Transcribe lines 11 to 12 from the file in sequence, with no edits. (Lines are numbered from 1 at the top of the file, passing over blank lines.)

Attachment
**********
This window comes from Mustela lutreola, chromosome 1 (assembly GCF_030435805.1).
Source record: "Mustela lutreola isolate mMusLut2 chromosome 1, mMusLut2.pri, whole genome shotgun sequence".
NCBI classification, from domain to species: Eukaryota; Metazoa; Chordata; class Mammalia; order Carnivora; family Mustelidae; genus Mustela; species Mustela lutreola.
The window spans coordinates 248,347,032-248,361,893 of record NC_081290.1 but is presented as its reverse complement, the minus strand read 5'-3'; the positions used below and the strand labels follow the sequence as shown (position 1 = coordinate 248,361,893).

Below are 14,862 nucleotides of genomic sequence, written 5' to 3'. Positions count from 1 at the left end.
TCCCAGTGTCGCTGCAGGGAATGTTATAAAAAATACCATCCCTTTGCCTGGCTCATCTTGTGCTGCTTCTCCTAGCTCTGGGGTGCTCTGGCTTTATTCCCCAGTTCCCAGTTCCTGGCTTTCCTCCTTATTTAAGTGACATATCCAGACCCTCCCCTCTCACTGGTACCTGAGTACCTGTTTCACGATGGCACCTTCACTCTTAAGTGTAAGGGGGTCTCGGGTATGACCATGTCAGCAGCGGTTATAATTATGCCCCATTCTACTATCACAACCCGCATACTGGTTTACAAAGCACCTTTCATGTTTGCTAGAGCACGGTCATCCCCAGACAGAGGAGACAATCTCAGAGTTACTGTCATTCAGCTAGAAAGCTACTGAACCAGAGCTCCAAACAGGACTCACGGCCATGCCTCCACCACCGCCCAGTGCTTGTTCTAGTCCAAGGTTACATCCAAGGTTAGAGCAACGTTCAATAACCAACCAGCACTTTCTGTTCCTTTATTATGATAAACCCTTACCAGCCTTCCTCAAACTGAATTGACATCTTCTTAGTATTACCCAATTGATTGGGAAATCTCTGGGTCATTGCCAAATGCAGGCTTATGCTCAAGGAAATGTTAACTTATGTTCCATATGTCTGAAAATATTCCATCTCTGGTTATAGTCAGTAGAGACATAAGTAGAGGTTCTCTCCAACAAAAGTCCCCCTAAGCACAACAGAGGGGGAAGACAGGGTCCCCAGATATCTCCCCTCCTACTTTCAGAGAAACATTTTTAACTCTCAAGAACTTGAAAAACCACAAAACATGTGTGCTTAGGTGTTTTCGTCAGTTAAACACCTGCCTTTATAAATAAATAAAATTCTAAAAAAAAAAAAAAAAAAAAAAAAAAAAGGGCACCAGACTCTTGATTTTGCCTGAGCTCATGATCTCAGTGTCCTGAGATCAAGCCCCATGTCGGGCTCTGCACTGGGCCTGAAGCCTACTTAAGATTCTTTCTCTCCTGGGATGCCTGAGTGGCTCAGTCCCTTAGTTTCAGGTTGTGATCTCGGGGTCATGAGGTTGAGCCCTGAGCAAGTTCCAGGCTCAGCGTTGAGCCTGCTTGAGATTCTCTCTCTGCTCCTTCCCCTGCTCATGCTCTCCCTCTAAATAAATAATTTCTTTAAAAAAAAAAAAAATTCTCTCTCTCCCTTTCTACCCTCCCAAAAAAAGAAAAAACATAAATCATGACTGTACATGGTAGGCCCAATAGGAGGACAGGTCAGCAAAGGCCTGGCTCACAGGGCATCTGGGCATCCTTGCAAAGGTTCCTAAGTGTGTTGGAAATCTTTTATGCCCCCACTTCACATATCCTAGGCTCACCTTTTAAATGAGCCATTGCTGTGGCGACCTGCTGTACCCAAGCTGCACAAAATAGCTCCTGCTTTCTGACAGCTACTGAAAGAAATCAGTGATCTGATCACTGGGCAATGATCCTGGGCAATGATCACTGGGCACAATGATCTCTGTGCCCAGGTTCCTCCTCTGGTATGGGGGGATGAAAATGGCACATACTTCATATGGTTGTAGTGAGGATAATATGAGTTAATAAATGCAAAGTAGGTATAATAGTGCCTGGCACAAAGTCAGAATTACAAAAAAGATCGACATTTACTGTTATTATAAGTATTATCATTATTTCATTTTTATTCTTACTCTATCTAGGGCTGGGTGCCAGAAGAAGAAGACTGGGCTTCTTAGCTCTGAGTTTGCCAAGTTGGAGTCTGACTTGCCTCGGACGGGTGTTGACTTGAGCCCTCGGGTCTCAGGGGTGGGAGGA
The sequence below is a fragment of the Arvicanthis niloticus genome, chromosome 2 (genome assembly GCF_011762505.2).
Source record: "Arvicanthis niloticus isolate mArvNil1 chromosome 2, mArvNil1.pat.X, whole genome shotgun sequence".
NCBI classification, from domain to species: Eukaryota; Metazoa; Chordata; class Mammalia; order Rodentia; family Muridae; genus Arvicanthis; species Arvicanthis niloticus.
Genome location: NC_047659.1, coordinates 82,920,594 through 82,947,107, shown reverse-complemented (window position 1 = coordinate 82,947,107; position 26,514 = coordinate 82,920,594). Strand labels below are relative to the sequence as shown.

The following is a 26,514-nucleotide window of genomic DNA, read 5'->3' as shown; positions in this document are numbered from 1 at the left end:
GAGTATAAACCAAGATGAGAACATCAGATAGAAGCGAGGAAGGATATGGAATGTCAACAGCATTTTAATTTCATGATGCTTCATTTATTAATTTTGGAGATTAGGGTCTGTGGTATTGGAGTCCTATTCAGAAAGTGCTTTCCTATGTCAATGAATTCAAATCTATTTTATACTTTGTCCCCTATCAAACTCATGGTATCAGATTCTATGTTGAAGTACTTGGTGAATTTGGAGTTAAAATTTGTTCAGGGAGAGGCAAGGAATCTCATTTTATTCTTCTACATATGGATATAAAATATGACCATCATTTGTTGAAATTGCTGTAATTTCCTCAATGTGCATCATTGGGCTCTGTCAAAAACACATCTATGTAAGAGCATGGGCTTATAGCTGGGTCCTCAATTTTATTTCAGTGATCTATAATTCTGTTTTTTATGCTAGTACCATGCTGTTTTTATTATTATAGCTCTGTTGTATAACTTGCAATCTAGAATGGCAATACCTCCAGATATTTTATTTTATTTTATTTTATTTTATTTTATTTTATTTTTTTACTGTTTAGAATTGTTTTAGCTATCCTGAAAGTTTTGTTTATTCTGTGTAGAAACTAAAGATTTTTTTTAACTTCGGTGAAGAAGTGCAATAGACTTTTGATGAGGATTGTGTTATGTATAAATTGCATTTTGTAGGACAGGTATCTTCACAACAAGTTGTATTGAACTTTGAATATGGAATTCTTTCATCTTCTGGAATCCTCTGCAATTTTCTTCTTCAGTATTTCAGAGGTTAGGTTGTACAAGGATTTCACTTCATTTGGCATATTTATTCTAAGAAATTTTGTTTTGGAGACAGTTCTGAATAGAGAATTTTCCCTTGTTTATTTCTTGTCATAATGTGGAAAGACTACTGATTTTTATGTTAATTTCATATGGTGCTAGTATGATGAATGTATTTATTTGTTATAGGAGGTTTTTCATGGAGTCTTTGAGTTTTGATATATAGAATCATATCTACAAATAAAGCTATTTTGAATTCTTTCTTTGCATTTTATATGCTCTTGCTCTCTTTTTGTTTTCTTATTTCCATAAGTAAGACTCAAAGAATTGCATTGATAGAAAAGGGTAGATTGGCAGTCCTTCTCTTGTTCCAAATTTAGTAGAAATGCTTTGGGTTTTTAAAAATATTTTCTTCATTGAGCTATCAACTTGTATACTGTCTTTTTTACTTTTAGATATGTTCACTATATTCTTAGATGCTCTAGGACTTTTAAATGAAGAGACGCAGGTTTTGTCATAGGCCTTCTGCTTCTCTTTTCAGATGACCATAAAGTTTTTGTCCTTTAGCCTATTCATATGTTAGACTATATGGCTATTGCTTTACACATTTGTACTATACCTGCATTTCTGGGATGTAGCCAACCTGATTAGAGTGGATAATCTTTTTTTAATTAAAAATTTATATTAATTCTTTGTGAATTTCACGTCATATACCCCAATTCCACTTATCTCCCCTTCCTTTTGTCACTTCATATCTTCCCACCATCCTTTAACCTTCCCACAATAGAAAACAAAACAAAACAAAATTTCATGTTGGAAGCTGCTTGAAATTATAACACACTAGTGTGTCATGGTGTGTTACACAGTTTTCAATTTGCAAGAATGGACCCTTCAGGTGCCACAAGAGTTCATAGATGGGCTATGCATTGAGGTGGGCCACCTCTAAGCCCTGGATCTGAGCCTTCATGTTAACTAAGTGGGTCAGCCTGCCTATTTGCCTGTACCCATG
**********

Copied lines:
The following is a 26,514-nucleotide window of genomic DNA, read 5'->3' as shown; positions in this document are numbered from 1 at the left end:
GAGTATAAACCAAGATGAGAACATCAGATAGAAGCGAGGAAGGATATGGAATGTCAACAGCATTTTAATTTCATGATGCTTCATTTATTAATTTTGGAGATTAGGGTCTGTGGTATTGGAGTCCTATTCAGAAAGTGCTTTCCTATGTCAATGAATTCAAATCTATTTTATACTTTGTCCCCTATCAAACTCATGGTATCAGATTCTATGTTGAAGTACTTGGTGAATTTGGAGTTAAAATTTGTTCAGGGAGAGGCAAGGAATCTCATTTTATTCTTCTACATATGGATATAAAATATGACCATCATTTGTTGAAATTGCTGTAATTTCCTCAATGTGCATCATTGGGCTCTGTCAAAAACACATCTATGTAAGAGCATGGGCTTATAGCTGGGTCCTCAATTTTATTTCAGTGATCTATAATTCTGTTTTTTATGCTAGTACCATGCTGTTTTTATTATTATAGCTCTGTTGTATAACTTGCAATCTAGAATGGCAATACCTCCAGATATTTTATTTTATTTTATTTTATTTTATTTTATTTTATTTTTTTACTGTTTAGAATTGTTTTAGCTATCCTGAAAGTTTTGTTTATTCTGTGTAGAAACTAAAGATTTTTTTTAACTTCGGTGAAGAAGTGCAATAGACTTTTGATGAGGATTGTGTTATGTATAAATTGCATTTTGTAGGACAGGTATCTTCACAACAAGTTGTATTGAACTTTGAATATGGAATTCTTTCATCTTCTGGAATCCTCTGCAATTTTCTTCTTCAGTATTTCAGAGGTTAGGTTGTACAAGGATTTCACTTCATTTGGCATATTTATTCTAAGAAATTTTGTTTTGGAGACAGTTCTGAATAGAGAATTTTCCCTTGTTTATTTCTTGTCATAATGTGGAAAGACTACTGATTTTTATGTTAATTTCATATGGTGCTAGTATGATGAATGTATTTATTTGTTATAGGAGGTTTTTCATGGAGTCTTTGAGTTTTGATATATAGAATCATATCTACAAATAAAGCTATTTTGAATTCTTTCTTTGCATTTTATATGCTCTTGCTCTCTTTTTGTTTTCTTATTTCCATAAGTAAGACTCAAAGAATTGCATTGATAGAAAAGGGTAGATTGGCAGTCCTTCTCTTGTTCCAAATTTAGTAGAAATGCTTTGGGTTTTTAAAAATATTTTCTTCATTGAGCTATCAACTTGTATACTGTCTTTTTTACTTTTAGATATGTTCACTATATTCTTAGATGCTCTAGGACTTTTAAATGAAGAGACGCAGGTTTTGTCATAGGCCTTCTGCTTCTCTTTTCAGATGACCATAAAGTTTTTGTCCTTTAGCCTATTCATATGTTAGACTATATGGCTATTGCTTTACACATTTGTACTATACCTGCATTTCTGGGATGTAGCCAACCTGATTAGAGTGGATAATCTTTTTTTAATTAAAAATTTATATTAATTCTTTGTGAATTTCACGTCATATACCCCAATTCCACTTATCTCCCCTTCCTTTTGTCACTTCATATCTTCCCACCATCCTTTAACCTTCCCACAATAGAAAACAAAACAAAACAAAATTTCATGTTGGAAGCTGCTTGAAATTATAACACACTAGTGTGTCATGGTGTGTTACACAGTTTTCAATTTGCAAGAATGGACCCTTCAGGTGCCACAAGAGTTCATAGATGGGCTATGCATTGAGGTGGGCCACCTCTAAGCCCTGGATCTGAGCCTTCATGTTAACTAAGTGGGTCAGCCTGCCTATTTGCCTGTACCCATG